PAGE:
Article

Diabetologia

, Volume 56, Issue 6, pp 1226-1235

Are current clinical trials in diabetes addressing important issues in diabetes care?

  • W. C. LakeyAffiliated withDivision of Endocrinology, Metabolism and Nutrition, Duke University Medical CenterEndocrinology Section, Durham Veterans Affairs Medical Center
  • , K. BarnardAffiliated withDivision of Endocrinology, Metabolism and Nutrition, Duke University Medical CenterEndocrinology Section, Durham Veterans Affairs Medical CenterDivision of Endocrinology, Diabetes and Metabolism, Stellenbosch University
  • , B. C. BatchAffiliated withDivision of Endocrinology, Metabolism and Nutrition, Duke University Medical CenterEndocrinology Section, Durham Veterans Affairs Medical Center
  • , K. ChiswellAffiliated withDuke Clinical Research Institute
  • , A. TasneemAffiliated withDuke Clinical Research Institute
  • , J. B. GreenAffiliated withDivision of Endocrinology, Metabolism and Nutrition, Duke University Medical CenterEndocrinology Section, Durham Veterans Affairs Medical CenterDuke Clinical Research Institute Email author 

Abstract

Aims/hypothesis

Clinical trials assessing interventions for treating and preventing diabetes mellitus and its complications are needed to inform evidence-based practice. To examine whether current studies adequately address these needs, we conducted a descriptive analysis of diabetes-related trials registered with ClinicalTrials.gov from 2007 to 2010.

Methods

From a dataset including 96,346 studies registered in ClinicalTrials.gov downloaded on 27 September, 2010, a subset of 2,484 interventional trials was created by selecting trials with disease condition terms relevant to diabetes.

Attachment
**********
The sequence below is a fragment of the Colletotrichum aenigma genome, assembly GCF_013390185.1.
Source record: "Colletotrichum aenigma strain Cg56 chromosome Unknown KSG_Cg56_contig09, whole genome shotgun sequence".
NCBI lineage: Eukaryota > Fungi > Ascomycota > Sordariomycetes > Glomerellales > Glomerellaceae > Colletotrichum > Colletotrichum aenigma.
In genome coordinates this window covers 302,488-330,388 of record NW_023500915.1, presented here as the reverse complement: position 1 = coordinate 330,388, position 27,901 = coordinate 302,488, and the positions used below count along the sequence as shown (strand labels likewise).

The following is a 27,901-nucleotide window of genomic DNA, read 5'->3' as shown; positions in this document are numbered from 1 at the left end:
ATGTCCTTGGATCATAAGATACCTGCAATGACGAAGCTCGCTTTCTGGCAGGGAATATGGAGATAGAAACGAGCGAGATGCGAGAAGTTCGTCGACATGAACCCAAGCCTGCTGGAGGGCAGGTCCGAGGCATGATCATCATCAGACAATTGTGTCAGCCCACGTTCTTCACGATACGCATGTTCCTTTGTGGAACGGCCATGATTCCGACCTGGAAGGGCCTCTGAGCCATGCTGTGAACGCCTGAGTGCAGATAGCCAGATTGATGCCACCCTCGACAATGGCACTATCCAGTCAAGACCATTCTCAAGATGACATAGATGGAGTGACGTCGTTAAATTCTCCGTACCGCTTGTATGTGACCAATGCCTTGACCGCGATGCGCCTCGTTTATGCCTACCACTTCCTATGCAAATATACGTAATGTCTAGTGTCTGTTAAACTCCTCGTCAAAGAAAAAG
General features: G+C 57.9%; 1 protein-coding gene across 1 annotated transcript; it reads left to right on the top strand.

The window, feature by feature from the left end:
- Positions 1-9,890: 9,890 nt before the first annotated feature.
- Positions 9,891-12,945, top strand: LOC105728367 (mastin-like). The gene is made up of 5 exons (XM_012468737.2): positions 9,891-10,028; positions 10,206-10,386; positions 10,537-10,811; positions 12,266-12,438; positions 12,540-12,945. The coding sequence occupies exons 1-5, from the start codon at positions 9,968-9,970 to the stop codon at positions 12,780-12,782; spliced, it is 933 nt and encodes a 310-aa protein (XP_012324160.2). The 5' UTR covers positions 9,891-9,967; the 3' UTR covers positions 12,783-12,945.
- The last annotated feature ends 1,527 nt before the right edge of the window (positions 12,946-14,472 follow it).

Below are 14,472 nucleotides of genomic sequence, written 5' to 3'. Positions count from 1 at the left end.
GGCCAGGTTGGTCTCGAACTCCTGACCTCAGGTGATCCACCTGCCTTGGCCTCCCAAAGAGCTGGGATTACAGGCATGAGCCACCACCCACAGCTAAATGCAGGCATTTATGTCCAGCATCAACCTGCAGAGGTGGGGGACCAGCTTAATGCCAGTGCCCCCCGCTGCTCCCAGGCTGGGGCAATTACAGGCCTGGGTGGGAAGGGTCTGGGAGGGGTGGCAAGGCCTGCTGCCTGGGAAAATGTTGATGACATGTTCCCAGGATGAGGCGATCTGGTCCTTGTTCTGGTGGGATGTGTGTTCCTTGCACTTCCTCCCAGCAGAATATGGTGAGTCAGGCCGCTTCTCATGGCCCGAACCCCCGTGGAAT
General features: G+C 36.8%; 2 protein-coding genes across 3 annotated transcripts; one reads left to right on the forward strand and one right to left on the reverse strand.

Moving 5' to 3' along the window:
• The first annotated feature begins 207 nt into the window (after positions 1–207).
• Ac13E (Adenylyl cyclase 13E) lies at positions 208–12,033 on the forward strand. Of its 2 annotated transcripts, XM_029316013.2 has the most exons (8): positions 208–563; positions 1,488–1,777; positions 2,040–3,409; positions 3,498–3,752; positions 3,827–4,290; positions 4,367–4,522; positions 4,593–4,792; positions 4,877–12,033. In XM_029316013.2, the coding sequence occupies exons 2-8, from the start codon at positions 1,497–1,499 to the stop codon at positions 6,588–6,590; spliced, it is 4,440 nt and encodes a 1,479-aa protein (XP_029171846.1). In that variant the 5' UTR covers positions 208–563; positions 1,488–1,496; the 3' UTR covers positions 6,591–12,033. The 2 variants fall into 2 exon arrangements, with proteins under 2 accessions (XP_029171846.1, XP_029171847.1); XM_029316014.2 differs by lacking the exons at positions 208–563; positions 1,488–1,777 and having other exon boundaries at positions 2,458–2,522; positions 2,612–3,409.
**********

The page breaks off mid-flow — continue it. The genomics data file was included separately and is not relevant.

Results

Of the diabetes-related trials, 74.8% had a primarily therapeutic purpose while 10% were preventive. Listed interventions included drugs (63.1%) and behavioural (11.7%). Most trials were designed to enrol ≤500 (91.1%) or ≤100 (58.6%) participants, with mean/median times to completion of 1.8/1.4 years. Small percentages of trials targeted persons aged ≤18 years (3.7%) or ≥65 years (0.6%), while 30.8% excluded patients >65 years and the majority excluded those >75 years. Funding sources included industry (50.9%), NIH (7.5%) or other, with most being single-centre trials of other sponsorship (37.7%) or industry-funded multicentre studies (27.4%). A small number of trials (1.4%) listed primary outcomes including mortality or clinically significant cardiovascular complications. The distribution of trials by global region and US state does not correlate with prevalence of diabetes.

Conclusions/interpretation

The majority of diabetes-related trials include small numbers of participants, exclude those at the extremes of age, are of short duration, involve drug therapy rather than preventive or non-drug interventions and do not focus upon significant cardiovascular outcomes. Recently registered diabetes trials may not sufficiently address important diabetes care issues or involve affected populations.

Keywords

Clinical trials Diabetes mellitus Evidence-based medicine Registry